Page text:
Yusaku Kamekura’s Famous First Tokyo Olympics Poster and its Impact on Japanese Nationalism

My Kamekura Yusaku original 1964 Poster

Yusaku Kamekura designed a series of four posters for the 1964 Tokyo Olympics. The first one was printed in 1961, a simple yet powerful construct of red circle on white, balanced in the bottom half of the poster with the Olympic logo and the words “Tokyo 1964” in gold.

I finally secured one of these vintage posters last week. It is striking in its simplicity. And it struck a chord with the Japanese as well.

While the “Hinomaru” flag has represented Japan on ships and in international events since the late 19th century, the red circle on white was only made the national flag by law in August 1999. Due to the powerful connection to the Japanese state in the war years, the occupying leadership group overseeing Japan’s occupation after the end of WWII – The Supreme Commander for the Allied Powers or SCAP – restricted display of the hinomaru significantly.

But in 1961, as Tokyo Olympic fever was beginning to rise, Kamekura released his red-circle-on-white poster on Japan. He claimed that his design had nothing to do with the Japanese flag. According to the article, Rebuilding the Japanese Nation at the 1964 Tokyo Olympics, Satoshi Shimizu quotes Kamekura as saying:

I drew a large red circle on top of the Olympic logo. People may have considered that this large red circle represented the hinomaru, but my actual intention was to express the sun. I wanted to create a fresh and vivid image through a balance between the large red circle and the five-ring Olympic mark. I thought that it would make the hinomaru look like a modern design.

In my view, it’s a lame explanation as the hinomaru is also a representation of the sun. To say the red circles on the poster and the flag are different is confusing. To most people, what the Kamekura’s fist ’64 Olympics poster represented was Japan’s traditional flag. In fact, as Japan continued to step out of the shadow of post-war subjugation, symbols of Japan’s past continued to make a comeback, as explained by Christian Tasgold in his article, “The Tokyo Olympics: Politics and Aftermath.”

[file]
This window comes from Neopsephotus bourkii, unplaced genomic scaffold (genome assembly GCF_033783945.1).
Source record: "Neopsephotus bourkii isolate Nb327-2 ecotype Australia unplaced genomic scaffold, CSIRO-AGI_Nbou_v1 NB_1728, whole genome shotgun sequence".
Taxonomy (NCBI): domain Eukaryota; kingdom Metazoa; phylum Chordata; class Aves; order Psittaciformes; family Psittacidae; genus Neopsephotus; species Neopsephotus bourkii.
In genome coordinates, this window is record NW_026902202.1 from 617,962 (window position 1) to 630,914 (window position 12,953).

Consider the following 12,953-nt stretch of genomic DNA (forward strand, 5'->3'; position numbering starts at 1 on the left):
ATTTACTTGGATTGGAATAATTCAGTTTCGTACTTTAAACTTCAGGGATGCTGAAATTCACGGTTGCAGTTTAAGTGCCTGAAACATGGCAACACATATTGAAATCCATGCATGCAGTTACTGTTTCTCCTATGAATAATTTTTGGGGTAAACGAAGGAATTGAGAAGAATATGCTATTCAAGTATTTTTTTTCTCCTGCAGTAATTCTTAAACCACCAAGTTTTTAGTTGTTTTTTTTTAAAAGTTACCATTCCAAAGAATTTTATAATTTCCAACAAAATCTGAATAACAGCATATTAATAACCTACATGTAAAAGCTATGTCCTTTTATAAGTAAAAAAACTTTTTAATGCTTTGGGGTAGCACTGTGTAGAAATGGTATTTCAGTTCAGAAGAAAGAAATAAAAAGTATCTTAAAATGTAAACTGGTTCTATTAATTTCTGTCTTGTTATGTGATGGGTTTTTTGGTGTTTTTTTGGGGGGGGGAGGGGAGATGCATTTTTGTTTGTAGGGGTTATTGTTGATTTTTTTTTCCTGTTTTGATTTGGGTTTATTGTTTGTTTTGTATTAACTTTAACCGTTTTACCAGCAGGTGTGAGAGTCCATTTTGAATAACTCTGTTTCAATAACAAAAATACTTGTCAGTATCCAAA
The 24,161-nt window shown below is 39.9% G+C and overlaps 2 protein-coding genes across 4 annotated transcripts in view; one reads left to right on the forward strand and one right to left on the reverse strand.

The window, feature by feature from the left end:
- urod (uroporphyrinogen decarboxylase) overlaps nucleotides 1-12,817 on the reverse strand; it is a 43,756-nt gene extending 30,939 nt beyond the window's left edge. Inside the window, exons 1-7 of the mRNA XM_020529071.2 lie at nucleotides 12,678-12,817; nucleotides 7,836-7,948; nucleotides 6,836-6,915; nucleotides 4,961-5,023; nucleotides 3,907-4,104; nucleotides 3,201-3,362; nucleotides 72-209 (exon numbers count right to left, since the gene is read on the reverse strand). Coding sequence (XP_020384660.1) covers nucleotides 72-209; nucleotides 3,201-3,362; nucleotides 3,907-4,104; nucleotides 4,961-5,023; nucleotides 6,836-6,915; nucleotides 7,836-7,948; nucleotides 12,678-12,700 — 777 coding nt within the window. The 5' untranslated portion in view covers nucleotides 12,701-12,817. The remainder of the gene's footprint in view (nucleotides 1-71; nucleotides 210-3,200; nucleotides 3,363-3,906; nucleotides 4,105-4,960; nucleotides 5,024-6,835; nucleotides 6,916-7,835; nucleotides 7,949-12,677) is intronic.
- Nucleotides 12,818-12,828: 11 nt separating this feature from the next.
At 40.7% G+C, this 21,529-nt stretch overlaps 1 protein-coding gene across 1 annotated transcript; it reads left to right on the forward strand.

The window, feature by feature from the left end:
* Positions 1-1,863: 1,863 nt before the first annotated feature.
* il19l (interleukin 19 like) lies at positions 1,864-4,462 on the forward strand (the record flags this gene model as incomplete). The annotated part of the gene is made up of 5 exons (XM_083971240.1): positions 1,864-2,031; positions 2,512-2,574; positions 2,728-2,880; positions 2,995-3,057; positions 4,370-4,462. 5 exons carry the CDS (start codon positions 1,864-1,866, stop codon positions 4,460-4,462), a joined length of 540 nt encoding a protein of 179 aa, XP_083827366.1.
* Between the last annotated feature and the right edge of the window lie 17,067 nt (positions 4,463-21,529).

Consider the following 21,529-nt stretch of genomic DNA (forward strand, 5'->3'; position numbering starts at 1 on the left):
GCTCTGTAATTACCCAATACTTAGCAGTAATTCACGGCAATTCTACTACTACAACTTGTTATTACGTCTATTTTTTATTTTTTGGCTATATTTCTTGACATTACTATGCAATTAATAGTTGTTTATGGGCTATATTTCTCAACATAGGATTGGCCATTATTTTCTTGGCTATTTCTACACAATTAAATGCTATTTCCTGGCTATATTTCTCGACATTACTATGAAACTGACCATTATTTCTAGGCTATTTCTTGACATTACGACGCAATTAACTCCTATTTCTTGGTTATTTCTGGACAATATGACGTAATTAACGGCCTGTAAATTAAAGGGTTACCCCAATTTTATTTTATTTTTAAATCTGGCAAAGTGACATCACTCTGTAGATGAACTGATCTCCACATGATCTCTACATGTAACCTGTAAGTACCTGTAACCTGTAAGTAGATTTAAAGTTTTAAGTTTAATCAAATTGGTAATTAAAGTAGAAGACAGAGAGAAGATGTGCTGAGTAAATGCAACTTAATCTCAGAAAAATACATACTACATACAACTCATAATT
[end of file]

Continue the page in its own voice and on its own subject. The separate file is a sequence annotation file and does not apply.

The restoration of national pride that was staged in 1964 involved the deliberate rehabilitation of classical national symbols, especially the tennō himself (the emperor), the hinomaru (or Rising Sun) flag, the kimigayo (“His Majesty‘s Reign”) anthem, and the army. The method of their revival was to free them of their wartime associations and present them instead as symbols of peace. This was made possible by embedding them in the Olympic Games’ own narrative and by introducing new national symbols.

The power of the red-circle-on-white symbol was felt in Okinawa, a part of Japan that had been placed under American military control after the war and was still a US territory in the 1960s. The American government routinely denied requests by schools for example, to fly the hinomaru flag.

My Kamekura Yusaku original 1964 Poster 2

And yet, there was, apparently support by the Japanese public for an eventual return of the Okinawan islands to Japan. And since he Okinawa Athletic Association, was recognized as a part of the japan Athletic Association, the Torch Relay Special Committee that the torch relay should take place in all Japanese prefectures, even former ones like Okinawa., according to Shimizu. In fact, they made Okinawa the landing place for the Olympic flame after it completed its Southeast and East Asia journey.

When the Olympic flame arrived in a plane at Naha Airport in Okinawa from Taipei, the headlines claimed that the torch had arrived in Japan. Thousands of torch bearers had signed up to carry the torch for five days in Okinawa, and all of the torch bearers in Okinawa and throughout Japan would be wearing Kamekura’s design on their white tank-top shirt.

In addition, when the first runner pulled into Ounoyama Athletic Stadium after securing the flame at Naha Airport, 40,000 spectators were there to cheer him on, witness the lighting of an Olympic cauldron, the hoisting of the Hinomaru flag, and the playing of the national anthem, kimigayo.

It would take another 8 years before Okinawa was returned to Japan by the United States, but in 1964, it appears, that thanks to the power of the Tokyo Olympics, and perhaps Kamekura’s famous first poster, the hinomaru flag and kimigayo had been returned to Japan amidst the golden glow of the Olympics.